Mose Buchele/KUT

In the Land of the Oil Bust, the Repo Business Booms

Oil closed at its lowest price in more than six years yesterday and, while it’s risen slightly since then, some project the price to drop even further. In some parts of Texas that's bad news for almost everyone. The economic ripple effect of low prices has led to layoffs and slammed the brakes on local economies. But there’s one business that’s going through a boom in the oil patch right now: the repo man.
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In a report released today, Texas Care for Children is recommending lawmakers restore funding in public services to improve children’s well-being and save money.

The report says Texas is spending up to $20 billion annually because the state does less to respond to the well-being of its children. The report points to the state’s rates of children living in poverty and teen pregnancies. The rate of children are living in poverty, 27 percent, is seven percent higher than the national average. And there are 52.2 teen births per 1000 teenagers — 20 births more than the national average.

City of Austin

The City of Austin’s Aquatic Division manages over 50 public pool facilities. The Bartholomew Pool, in particular, has demanded significant time and funding from the city since 2009.

Now, the city says the pool will need even more time and money before it's ready to reopen.

flickr.com/shutterdog

With all  the talk of football player safety at the professional level, it's not surprising that some Texas lawmakers are talking about requiring more precautions for younger athletes.

Texas currently allows 30 days of full-contact practice for high school and middle school athletes, but this could soon change.

flickr.com/imcomkorea

Update: The Boy Scouts of America board delayed its vote on whether to end a ban on gay membership until May.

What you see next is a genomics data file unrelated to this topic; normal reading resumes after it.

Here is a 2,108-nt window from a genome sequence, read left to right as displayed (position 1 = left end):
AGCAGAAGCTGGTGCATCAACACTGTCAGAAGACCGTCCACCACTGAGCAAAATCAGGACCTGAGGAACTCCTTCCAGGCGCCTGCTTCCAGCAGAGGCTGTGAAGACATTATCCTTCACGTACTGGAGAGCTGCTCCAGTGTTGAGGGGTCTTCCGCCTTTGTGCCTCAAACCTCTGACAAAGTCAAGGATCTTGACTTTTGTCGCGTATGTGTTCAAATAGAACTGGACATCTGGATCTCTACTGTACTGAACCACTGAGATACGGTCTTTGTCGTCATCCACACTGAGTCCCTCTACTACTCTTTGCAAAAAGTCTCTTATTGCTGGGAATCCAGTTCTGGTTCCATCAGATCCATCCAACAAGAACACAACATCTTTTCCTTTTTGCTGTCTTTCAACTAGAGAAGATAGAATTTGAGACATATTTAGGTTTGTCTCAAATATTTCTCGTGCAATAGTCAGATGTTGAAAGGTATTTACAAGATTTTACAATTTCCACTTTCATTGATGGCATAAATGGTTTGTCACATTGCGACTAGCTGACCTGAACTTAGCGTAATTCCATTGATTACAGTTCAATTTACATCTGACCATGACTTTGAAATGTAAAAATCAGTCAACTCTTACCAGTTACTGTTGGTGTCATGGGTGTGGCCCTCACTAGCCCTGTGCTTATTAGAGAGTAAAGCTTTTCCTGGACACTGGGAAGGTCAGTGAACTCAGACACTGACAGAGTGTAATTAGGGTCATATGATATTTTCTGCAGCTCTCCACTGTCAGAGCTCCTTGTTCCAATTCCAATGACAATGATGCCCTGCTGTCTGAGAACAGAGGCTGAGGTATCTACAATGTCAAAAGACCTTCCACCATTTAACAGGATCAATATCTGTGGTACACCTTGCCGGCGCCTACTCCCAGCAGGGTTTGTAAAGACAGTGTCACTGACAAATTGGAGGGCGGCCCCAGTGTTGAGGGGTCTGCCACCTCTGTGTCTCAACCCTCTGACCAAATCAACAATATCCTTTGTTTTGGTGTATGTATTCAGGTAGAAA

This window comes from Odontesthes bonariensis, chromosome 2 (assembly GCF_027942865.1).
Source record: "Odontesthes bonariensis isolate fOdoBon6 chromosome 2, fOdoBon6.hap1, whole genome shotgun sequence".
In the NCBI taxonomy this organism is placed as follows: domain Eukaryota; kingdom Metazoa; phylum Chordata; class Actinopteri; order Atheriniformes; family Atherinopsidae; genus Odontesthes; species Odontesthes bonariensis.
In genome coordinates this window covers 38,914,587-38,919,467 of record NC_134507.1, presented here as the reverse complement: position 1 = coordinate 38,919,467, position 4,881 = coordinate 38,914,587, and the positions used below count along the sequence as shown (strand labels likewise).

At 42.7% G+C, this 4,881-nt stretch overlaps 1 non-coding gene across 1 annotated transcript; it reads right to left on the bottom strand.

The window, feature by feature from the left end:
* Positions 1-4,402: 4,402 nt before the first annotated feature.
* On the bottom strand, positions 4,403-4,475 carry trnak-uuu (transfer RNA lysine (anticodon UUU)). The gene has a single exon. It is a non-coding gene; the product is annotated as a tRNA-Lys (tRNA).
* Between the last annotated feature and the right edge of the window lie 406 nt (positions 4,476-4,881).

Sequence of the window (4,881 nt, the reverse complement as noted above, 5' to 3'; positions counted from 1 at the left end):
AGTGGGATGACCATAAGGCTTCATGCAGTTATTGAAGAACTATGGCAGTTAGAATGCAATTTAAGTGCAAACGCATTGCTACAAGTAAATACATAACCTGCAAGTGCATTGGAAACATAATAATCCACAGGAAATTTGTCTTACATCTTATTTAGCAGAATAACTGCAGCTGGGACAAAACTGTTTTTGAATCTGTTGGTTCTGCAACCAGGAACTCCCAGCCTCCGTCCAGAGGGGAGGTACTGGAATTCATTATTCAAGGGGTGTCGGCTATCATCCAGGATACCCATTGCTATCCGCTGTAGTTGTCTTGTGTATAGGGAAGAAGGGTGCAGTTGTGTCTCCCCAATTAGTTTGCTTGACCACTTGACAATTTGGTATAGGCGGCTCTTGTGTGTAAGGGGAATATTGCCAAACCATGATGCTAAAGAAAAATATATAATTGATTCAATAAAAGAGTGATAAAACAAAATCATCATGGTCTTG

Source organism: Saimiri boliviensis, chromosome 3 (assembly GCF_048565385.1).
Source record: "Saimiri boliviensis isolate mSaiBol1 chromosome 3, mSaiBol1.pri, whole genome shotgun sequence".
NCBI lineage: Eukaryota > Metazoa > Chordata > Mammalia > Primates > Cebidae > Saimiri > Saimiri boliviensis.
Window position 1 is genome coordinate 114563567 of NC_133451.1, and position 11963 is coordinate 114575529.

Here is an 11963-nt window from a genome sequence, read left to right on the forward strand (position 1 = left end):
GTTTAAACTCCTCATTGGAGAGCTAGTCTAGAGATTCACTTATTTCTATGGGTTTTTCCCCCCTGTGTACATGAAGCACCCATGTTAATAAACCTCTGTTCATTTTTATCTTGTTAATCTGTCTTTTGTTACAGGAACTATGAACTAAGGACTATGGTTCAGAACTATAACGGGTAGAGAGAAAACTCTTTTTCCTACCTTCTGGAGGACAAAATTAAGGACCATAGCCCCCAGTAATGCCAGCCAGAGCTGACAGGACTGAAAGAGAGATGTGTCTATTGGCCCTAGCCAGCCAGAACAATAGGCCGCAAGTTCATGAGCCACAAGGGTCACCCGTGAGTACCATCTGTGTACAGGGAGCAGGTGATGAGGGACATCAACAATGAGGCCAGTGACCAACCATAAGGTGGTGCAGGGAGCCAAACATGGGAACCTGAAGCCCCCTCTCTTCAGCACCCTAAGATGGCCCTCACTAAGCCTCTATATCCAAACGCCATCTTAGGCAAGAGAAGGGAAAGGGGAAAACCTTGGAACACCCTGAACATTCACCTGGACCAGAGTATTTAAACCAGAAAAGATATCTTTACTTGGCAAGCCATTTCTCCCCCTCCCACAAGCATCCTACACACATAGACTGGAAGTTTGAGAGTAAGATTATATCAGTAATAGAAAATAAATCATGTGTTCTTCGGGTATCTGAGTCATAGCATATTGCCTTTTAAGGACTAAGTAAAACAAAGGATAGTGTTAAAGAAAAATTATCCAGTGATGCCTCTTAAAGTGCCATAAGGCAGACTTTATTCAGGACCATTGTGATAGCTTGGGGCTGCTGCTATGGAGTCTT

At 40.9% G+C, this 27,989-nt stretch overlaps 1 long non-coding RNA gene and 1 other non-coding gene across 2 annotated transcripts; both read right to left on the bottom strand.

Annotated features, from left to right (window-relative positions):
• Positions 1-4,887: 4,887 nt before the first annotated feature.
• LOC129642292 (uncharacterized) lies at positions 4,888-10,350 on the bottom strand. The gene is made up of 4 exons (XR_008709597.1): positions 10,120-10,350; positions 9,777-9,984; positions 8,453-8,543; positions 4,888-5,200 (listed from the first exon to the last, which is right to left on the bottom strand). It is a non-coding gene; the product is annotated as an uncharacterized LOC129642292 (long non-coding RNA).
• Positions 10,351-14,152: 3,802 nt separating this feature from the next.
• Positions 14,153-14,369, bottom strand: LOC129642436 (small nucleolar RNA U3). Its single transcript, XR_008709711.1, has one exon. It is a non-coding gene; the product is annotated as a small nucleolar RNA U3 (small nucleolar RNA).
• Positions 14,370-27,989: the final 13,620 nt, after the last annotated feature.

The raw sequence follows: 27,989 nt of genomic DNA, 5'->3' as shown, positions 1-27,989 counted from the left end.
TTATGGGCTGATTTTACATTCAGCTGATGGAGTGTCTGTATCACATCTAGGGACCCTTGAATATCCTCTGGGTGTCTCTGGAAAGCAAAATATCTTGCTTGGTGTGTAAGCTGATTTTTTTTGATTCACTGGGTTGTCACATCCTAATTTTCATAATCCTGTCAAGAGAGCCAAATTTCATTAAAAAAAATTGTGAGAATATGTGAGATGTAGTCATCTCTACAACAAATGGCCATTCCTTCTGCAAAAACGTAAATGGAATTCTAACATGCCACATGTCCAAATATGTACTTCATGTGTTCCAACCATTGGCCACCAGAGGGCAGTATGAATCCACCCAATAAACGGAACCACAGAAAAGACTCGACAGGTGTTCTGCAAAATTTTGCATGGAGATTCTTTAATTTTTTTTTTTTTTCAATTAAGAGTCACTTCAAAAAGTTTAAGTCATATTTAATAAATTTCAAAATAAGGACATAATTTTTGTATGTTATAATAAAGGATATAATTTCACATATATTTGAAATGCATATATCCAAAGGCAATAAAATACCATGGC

Original Story (8:13 a.m.):More than 40 elected officials from across Texas have signed an open letter encouraging the Boy Scouts of America to maintain its current membership policy—which doesn’t allow gay members or scout masters.

Gov. Rick Perry made his stance on the issue clear last weekend. Now, lawmakers including Texas Agriculture Commissioner Todd Stapes are signing on to show their opposition to a change to the policy. A rally and prayer vigil at the Boy Scouts National headquarters in Irving has also been scheduled for this morning.

Filipa Rodrigues for KUT News.

This year marks the 150th anniversary of the Emancipation Proclamation. The proclamation was not enforced in Texas until June of 1865, two and a half years after the fact. The state’s history has a mixed record when it comes to change and racial equality. So it may be surprising to know that the capital city is home to the country’s first African American Lions Club, found

(We updated the top of this post at 10:45 a.m. ET.)

The Boy Scouts of America now intends to vote in May about whether its troops should be allowed to accept gay members and leaders, a spokesman says.

George Burns, Oprah WInfrey Network

Good morning. The National Weather Service says Austin’s due for a high near 70, along with scattered clouds and maybe a stray thunderstorm.

Lead Story: Federal prosecutors say Lance Armstrong won’t face criminal charges, despite the cycling star’s confession last month to Oprah Winfrey that he did use performance-enhancing drugs.  

The U.S. Attorney in the case says the decision was made last year not to press charges, and Armstrong’s recent televised comments haven’t convinced prosecutors to re-open the case.

(We updated the top of this post at 10:37 a.m. ET.)

Calling it "absolutely necessary" if the U.S. Postal Service is going to stop losing billions of dollars a year and reach anything close to financial stability, Postmaster Gen. Patrick Donahoe confirmed Wednesday morning that USPS is moving to eliminate Saturday delivery of first-class mail.

Dave Fehling, StateImpact Texas

New legislation that’s been introduced in Austin is supposed to help build a lot more hike and bike trails. It would do that by using those long ribbons of green space called “rights of way”, what are now used by big, utility transmission lines.

Ihwa Cheng/KUT News

Austin-Bergstrom International Airport saw more passengers last year than it ever has before. About 9.4 million people departed from or arrived to the airport in 2012. That was a four percent increase from 2011.

ABIA added more non-stop flights last year, including service to Washington D.C., Portland, and Philadelphia. And 200,000 people came through for the Formula One race in November.

But officials say they don’t expect to see the same gains in 2013. 

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